It is 1996.
The guy next to me is honking, motioning for me to pull over.
What? No. Do I look dumb? No, I am not pulling over.
Tenacious, this one.
I turn down my radio, lean over and unwind the passenger window. In a Hyundai, it’s all within reach.
“Your engine,” the man next to me yells, “is on fire!”
What did he just say? My default setting for confusion is to frown and seek clarification. My forehead wrinkles mightily. “What?” I yell.
“Your engine,” he yells, pointing frantically at the forward facing, hood-ish part of the vehicle, “is on fire! FIRE!”
And that’s when the flames shoot from under the hood.
It’s funny, how quickly people move aside for a car on fire.
I pull over under an overpass, the front of my vehicle now fully engulfed. I get out, sling my purse around my neck and head to the backseat where I rescue a pair of work shoes and a vacuum cleaner.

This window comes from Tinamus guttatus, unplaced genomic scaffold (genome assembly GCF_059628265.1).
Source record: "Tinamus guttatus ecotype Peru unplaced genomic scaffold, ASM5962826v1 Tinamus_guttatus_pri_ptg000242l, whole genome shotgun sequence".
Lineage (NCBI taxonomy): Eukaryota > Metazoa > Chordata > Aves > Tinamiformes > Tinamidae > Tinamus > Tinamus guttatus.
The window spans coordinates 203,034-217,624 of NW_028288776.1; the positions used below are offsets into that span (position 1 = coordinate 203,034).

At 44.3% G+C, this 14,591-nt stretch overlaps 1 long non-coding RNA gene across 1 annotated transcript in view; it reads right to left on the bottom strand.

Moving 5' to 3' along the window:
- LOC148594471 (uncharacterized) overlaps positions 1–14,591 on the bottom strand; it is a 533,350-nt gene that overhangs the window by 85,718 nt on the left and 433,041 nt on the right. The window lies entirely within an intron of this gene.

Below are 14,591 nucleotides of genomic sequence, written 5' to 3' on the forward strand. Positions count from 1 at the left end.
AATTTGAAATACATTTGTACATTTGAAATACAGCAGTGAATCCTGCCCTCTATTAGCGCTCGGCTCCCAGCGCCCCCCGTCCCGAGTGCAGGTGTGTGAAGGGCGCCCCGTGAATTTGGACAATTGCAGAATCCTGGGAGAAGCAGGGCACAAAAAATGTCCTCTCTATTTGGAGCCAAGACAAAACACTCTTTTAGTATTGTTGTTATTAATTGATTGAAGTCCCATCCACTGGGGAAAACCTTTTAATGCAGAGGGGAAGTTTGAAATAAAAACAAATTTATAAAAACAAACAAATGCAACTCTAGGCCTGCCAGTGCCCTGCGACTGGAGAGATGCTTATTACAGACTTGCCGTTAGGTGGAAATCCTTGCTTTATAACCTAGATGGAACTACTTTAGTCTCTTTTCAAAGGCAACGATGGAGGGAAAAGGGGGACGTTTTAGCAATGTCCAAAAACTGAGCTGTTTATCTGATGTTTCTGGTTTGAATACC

I am going back for the bucket and a bottle of bleach when a hand claps itself onto my shoulder.
“No more!” I turn around to discover a fireman. Just beyond him is a fire truck.
To this point in my lifetime, I’d not had a fire truck sneak up behind me.
I hold the vacuum cleaner out in front of me, as if to prove something. “But I clean houses!” I shout. I realize I am shouting. “But I clean houses,” I say sheepishly.
“You won’t clean anything covered with burns,” he notes.
And then I realized: I am single. My son is 12. My only car is on fire.
I have no way to work Monday.
And I'll never have all those fabulous bumper stickers again.
I burst into tears.
That night, I call my boss at his home, tell him the story.
“Pearl,” he says, “how much do you trust me?”
“Ridiculously large amounts,” I say. “I put ridiculously large amounts of trust in you.”
He smiles, a sound that transmits over the wires. “You need to find a ride,” he smiles. “For a week. Get a ride for a week.”
“A week,” I repeat.
“Get a ride for a week,” he says. “And trust me.”
Come back tomorrow for Part II!